Perspectometric framing of Monsieur Falla, murdered in his sleep, in the corridor of his apartment at 160 Rue du Temple in Paris on August 27, 1905. His legs are raised due to rigor mortis; the fabric around his neck would seem to indicate death by strangulation.
Madame Debeinche was found lying dead on the floor of her apartment on 9 Rue Chalgrin, on May 8, 1903. "The brownish color of the hands and feet correspond to a putrefaction of the body," writes Charlier. "How long ago was the crime committed?" He says that it's possible such a scene was the result of a violent struggle.
Valentine Botelin following her autopsy on September 14, 1904. After her head and hair were cleaned, the police were able to observe wounds made by three projectiles from a firearm on the woman's temple and left cheek.
On May 31, 1905, in the middle of the night, King of Spain Alphonse XIII and President of France Émile Loubet fell victims to an attempted bombing at the colonnade of the Louvre, while they were passing by car. "The royal procession was driving on L'avenue de l'Opéra, which was very brightly lit," wrote the Petit Journal later. "Just as they were turning at the corner of Rue de Rohan and Rue de Rivoli, a detonation went off like a shot from a cannon; a yellow flame shone to the left of the King's car. A horse was lifted off the ground, then fell—heavily, dead, disemboweled. Another horse bolted and ran into the masses of onlookers along the sidewalks of Rue de Rivoli. A dreadful panic overtook the crowd who fled into a frenzy. Cries of pain resounded." Although the two heads of state made it out without a scratch, 20 people were injured and one horse died.
The bed, the sheets, and the floor of this room are covered in blood and the fabric was partially burned by acid. "No cadaver. Did the victim have the time to flee and get treated at a hospital?" asks Charlier. "Unless the body had already been taken to the morgue."
On August 9, 1913, an elderly woman was found lying face-down at 31 Rue des Rosiers in Saint-Ouen. The birds seen in their cages in the background seem to have been the only witnesses to the crime.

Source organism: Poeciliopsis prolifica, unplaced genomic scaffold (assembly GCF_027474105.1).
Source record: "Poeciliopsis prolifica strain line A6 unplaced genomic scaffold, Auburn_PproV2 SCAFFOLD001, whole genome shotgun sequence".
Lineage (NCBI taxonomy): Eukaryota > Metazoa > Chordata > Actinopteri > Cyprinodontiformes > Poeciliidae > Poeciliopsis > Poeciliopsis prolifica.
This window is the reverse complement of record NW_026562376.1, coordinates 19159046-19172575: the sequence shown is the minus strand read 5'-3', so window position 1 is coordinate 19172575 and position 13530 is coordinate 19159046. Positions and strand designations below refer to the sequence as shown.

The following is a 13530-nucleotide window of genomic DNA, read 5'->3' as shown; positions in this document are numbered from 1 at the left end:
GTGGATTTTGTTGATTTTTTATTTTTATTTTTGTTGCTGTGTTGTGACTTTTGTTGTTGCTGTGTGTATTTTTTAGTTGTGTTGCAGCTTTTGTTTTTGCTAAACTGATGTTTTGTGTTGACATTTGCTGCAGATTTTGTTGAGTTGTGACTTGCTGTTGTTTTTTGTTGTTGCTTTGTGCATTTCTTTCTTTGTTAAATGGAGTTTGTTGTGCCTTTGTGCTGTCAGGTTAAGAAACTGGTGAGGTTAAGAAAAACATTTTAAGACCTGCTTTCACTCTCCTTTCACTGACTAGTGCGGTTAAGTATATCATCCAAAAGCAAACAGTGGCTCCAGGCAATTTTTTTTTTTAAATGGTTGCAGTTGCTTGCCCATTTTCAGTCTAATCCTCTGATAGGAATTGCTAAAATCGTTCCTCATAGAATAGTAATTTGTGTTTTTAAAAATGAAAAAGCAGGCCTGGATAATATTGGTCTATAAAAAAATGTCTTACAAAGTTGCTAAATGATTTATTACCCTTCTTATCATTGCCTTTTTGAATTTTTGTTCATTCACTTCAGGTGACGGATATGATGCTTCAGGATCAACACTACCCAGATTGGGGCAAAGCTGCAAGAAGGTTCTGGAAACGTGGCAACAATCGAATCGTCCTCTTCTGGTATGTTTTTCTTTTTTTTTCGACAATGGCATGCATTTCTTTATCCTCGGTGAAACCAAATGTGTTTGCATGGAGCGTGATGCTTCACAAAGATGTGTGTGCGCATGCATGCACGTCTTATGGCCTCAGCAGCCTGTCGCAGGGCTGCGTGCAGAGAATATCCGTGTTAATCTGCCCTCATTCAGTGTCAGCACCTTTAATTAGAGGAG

Murder victim Clémentine Pichon on the autopsy table.
On November 30, 1897, Xavier-Ange Carrara, a 34-year-old mushroom farmer from Kremlin-Bicêtre, killed Augustin Lamarre, a collection clerk, and then burned the body. After being declared guilty, Carrara would be executed in Paris on June 18, 1898. Anatole Deibler, considered to be the best French executioner at the time, would take on the task and take a button featuring a horse's head from the jacket of the condemned killer as a keepsake.
Jules Jacques Schoenën, age six, lived with his parents at 7 Rue Caillé before being murdered by a 16-year-old on February 25, 1881. He was found with his hands tied, his jacket pierced, and his shirt stained with dried blood. This case was one of the first to be photographed.
A man whose identity the police were unable to confirm. He was discovered tied and bound in the Lac Daumesnil in the Bois de Vincennes in November, 1912.
An anthropometric record of Raoul Villain, who was accused of killing Jean Jaurès before being acquitted in 1919. His record is characteristic of the criminological system that Bertillon put in place. This includes fingerprinting, precise measurements, and some of his biographical data.